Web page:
Appellate Judge Mac McEntire wonders why his family vacations never involved saving the world from murderous AI.
"Please tell me you didn't break the internet."
From appropriately named animation studio Madhouse comes Summer Wars, the latest big thing in the world of anime, which has received numerous awards and accolades all over the globe. Now the masses get to see what all the fuss is about with this two-disc set. The movie has a lot to say about the nature of families as well as the ways technology has and hasn't changed families. Also, there's a giant rabbit that knows kung fu.
Facts of the Case
It's the near future. Oz is an online world, combining information, commerce and gaming into one massive network. Everyone in the world has an Oz account with their own personalized avatar, and Oz's interactions are a part of daily life.
College student Kenji is a math genius, who gets a job offer for the summer from Natsuki, the hottest girl in school. After arriving at her family's summer home and meeting her many relatives, Kenji learns that Natsuki has not hired him for his skills with numbers. To impress her grandmother and not bring shame to her family, Natsuki has hired Kenji to pretend they are engaged. Romantic comedy high jinks ensue.
One night, Kenji gets an e-mail on his phone with a complex math problem on it. He solves it, only to discover the next morning that by doing so, he helped a highly advanced and very sinister AI gain unprecedented access to Oz. Now, the AI is stealing millions of identities, wreaking havoc with computerized systems all over the globe, and even threatening nuclear meltdowns. Can Natsuki's family, with Kenji's help, be the ones to save Oz and the world?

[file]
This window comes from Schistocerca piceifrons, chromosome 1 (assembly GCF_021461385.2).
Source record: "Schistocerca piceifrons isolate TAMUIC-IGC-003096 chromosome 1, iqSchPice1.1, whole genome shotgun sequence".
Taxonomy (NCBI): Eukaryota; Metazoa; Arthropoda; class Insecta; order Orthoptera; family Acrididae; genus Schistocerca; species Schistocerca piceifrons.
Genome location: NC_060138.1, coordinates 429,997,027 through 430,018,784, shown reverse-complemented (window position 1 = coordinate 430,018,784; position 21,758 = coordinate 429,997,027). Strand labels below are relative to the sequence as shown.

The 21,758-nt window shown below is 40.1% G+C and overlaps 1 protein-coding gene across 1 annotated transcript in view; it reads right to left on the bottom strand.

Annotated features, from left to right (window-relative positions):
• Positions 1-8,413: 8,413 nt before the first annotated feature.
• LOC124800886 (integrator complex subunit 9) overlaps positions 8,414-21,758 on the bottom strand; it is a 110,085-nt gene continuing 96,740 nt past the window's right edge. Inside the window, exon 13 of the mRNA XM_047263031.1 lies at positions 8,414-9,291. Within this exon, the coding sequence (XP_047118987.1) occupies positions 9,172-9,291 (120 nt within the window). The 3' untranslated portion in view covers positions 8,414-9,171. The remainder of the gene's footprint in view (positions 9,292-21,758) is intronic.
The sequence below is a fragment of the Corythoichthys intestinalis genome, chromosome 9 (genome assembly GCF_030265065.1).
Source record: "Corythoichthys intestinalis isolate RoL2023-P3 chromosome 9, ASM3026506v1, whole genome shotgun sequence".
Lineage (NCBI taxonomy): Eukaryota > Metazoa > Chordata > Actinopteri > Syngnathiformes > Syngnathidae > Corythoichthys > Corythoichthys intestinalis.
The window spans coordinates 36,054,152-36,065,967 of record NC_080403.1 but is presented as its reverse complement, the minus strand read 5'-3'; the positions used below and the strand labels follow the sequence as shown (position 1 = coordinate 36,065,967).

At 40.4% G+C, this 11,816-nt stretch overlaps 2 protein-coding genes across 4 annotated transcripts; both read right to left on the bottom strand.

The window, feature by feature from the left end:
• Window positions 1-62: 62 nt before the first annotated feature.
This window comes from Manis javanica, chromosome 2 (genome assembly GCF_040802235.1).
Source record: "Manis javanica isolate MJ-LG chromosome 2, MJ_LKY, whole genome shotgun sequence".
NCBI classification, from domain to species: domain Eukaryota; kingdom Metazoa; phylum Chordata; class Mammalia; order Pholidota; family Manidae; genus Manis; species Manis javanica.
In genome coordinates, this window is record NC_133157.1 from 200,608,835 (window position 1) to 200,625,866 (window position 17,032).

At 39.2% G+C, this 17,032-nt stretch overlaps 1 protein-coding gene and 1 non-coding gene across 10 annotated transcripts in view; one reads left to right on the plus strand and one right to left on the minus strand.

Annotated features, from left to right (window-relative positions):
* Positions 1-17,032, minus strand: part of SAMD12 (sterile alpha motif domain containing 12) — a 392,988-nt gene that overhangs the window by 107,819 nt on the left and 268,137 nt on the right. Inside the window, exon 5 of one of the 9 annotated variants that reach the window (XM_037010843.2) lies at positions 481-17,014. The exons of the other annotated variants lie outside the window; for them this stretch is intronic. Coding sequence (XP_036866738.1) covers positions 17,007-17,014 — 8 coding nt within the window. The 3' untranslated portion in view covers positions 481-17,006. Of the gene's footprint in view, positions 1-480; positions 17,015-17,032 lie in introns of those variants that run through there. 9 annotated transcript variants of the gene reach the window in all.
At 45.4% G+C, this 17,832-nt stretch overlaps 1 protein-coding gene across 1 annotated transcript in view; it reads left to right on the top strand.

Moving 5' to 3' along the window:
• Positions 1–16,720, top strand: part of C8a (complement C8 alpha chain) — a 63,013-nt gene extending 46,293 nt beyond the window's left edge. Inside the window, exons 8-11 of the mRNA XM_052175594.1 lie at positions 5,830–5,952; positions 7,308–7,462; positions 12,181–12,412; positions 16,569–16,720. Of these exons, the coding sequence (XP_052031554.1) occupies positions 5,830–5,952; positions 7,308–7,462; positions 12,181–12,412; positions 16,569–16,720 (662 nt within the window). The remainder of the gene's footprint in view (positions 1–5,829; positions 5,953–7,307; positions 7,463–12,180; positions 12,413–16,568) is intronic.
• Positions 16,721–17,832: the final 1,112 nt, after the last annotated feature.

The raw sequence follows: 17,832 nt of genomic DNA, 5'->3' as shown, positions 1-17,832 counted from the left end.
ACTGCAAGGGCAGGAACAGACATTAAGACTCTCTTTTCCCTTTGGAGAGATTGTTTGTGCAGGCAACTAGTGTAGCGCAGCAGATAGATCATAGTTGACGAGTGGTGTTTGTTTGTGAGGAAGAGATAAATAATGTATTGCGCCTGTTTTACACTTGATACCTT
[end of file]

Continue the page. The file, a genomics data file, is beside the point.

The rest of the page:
If I had to describe this movie in a single word, it'd be "packed." There is so much going on and so much happening at once, I don't know where to begin. The movie is information overload in its first minutes, telling us all about Oz and its importance to the world. Then, it radically shifts gears and goes into romcom shtick, with Kenji navigating the ups and downs of staying under the same roof with Natsuki's many quirky relatives. Then, it goes into far-out sci-fi territory with an outrageous "anything goes" virtual world to explore and a monstrous villain threatening the entire planet. During the movie's final third, it ping-pongs back and forth from high-stakes cyber battles to scenes of down-home family togetherness. At one second, there's a giant rabbit locked in a life-or-death kung fu battle with a giant Aztec god, and in the next second a mother and her daughters are in the kitchen, chatting while making some snacks for the rest of the family. Then, it's right back to the explosive rabbit battle. By the time the movie ended, I was exhausted. There's about five hours' worth of movie crammed into this 115 minutes.